Automatic picking of randomly distributed objects from a bin has been denoted the "Holy Grail" in the world of robot automation. A particular property of the bin-picking scenario (in contrast to most other industrial robot applications) is that grasp errors are allowed to occur: Usually bin-pickers fill feeding stations such that occasional errors do not disturb the main process, since the feeding station has a buffer of a number of objects which it provides to the assembly process. Grasping errors are usually detected by haptic feedback. We intend to utilize the huge amount of grasp data generated in industrial bin-picking for grasp learning. This aim is achieved by using the novel concept of grasp densities (Detry et al., 2010). Grasp densities can describe the full variety of grasps that apply to specific objects using specific grippers. They represent the likelihood of grasp success in terms of object-relative gripper pose, can be learned from empirical experience, and allow the automatic choice of optimal grasps in a given scene context (object pose, workspace constraints, etc.). We will show grasp densities extracted from empirical data in a real industrial bin picking context, constituting (to our knowledge) one of the first examples of grasp learning in industrial robotics.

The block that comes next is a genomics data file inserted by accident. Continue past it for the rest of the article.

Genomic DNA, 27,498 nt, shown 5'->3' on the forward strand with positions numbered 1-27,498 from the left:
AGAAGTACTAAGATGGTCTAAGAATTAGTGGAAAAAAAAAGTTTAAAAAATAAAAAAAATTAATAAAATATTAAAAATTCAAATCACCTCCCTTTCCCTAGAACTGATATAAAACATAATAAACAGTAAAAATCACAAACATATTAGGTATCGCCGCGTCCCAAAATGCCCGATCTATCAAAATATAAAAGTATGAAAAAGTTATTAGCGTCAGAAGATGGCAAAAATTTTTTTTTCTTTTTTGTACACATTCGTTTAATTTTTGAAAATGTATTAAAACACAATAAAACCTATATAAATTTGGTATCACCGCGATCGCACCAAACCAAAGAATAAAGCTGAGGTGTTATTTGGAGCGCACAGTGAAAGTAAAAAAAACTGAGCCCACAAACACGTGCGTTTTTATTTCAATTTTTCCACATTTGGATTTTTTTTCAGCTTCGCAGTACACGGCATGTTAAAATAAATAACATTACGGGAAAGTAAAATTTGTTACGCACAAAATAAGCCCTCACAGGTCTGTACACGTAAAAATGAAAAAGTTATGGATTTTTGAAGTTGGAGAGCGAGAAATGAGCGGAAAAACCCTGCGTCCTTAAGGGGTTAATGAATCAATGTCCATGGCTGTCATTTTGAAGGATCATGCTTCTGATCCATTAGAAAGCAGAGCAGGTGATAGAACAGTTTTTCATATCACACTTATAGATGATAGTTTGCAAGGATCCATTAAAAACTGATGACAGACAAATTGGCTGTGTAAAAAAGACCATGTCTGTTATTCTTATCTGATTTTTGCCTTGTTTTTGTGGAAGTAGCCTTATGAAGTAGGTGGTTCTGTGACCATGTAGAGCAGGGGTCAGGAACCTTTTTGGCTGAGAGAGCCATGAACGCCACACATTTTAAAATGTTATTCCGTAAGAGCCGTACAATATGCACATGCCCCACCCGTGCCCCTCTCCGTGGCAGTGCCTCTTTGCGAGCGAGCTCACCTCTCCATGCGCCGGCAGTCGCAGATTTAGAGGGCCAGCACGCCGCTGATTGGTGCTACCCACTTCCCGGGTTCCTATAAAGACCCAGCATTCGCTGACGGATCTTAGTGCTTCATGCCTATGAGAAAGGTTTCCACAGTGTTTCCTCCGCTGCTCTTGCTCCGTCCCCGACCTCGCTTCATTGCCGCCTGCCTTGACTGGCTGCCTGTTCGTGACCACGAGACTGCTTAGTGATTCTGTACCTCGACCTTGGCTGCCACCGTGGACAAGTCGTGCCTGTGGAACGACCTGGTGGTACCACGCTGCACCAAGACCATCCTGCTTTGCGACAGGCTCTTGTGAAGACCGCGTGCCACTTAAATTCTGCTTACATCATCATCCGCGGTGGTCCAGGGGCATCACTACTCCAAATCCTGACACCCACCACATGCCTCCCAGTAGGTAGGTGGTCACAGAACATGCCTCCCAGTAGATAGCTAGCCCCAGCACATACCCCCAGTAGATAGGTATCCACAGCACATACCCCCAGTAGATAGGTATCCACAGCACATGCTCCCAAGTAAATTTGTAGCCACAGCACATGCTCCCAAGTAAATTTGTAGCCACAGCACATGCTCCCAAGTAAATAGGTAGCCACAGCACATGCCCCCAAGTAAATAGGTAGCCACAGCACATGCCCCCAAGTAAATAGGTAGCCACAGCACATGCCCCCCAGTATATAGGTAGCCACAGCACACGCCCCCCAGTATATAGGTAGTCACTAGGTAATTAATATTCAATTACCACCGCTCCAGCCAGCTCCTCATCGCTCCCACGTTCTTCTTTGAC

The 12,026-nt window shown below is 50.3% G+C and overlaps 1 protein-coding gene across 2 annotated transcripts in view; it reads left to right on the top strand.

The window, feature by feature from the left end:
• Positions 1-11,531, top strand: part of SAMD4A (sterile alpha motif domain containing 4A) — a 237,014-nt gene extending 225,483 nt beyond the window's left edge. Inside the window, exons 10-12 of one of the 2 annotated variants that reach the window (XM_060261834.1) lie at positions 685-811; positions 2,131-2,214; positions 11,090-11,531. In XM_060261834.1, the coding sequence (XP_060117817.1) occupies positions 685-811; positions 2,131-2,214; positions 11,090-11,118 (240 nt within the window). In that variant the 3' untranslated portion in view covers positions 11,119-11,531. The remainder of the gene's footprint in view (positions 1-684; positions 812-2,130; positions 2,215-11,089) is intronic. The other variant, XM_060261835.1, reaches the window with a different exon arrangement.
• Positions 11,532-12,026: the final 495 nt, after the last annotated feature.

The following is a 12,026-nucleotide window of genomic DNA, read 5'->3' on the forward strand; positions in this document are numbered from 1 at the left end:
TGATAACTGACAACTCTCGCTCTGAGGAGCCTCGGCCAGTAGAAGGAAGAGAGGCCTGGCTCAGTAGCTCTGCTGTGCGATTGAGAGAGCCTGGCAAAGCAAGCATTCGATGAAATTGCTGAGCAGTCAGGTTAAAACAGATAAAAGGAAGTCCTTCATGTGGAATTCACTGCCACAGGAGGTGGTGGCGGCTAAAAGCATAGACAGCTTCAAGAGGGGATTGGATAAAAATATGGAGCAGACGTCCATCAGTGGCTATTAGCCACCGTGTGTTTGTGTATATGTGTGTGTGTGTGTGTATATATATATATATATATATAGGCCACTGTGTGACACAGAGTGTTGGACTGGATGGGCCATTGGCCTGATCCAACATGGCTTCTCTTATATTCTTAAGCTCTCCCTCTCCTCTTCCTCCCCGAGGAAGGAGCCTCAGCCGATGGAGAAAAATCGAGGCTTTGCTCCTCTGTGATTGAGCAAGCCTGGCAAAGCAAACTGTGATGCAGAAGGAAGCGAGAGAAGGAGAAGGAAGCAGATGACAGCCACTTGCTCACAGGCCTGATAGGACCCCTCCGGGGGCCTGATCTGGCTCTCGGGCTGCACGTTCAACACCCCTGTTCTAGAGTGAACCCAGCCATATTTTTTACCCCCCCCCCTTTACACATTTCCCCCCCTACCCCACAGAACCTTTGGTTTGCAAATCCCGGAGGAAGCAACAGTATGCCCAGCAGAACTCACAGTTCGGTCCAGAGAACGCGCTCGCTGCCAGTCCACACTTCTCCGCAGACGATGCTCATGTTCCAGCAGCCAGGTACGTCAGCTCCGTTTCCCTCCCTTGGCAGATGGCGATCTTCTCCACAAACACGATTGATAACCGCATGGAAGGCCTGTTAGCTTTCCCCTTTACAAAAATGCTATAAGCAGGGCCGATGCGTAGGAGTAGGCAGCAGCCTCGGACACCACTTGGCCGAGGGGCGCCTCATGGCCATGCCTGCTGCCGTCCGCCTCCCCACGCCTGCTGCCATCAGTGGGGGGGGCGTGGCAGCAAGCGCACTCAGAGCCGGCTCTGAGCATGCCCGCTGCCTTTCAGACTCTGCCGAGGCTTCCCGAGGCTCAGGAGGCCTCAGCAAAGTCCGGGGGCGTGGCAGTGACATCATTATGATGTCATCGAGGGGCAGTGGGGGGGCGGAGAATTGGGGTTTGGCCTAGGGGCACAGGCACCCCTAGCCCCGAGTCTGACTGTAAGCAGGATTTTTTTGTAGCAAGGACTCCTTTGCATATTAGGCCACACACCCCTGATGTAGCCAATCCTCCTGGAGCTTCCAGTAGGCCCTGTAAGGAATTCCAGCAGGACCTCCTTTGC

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IEEE ICRA 2011 Workshop on: Uncertainty in Automation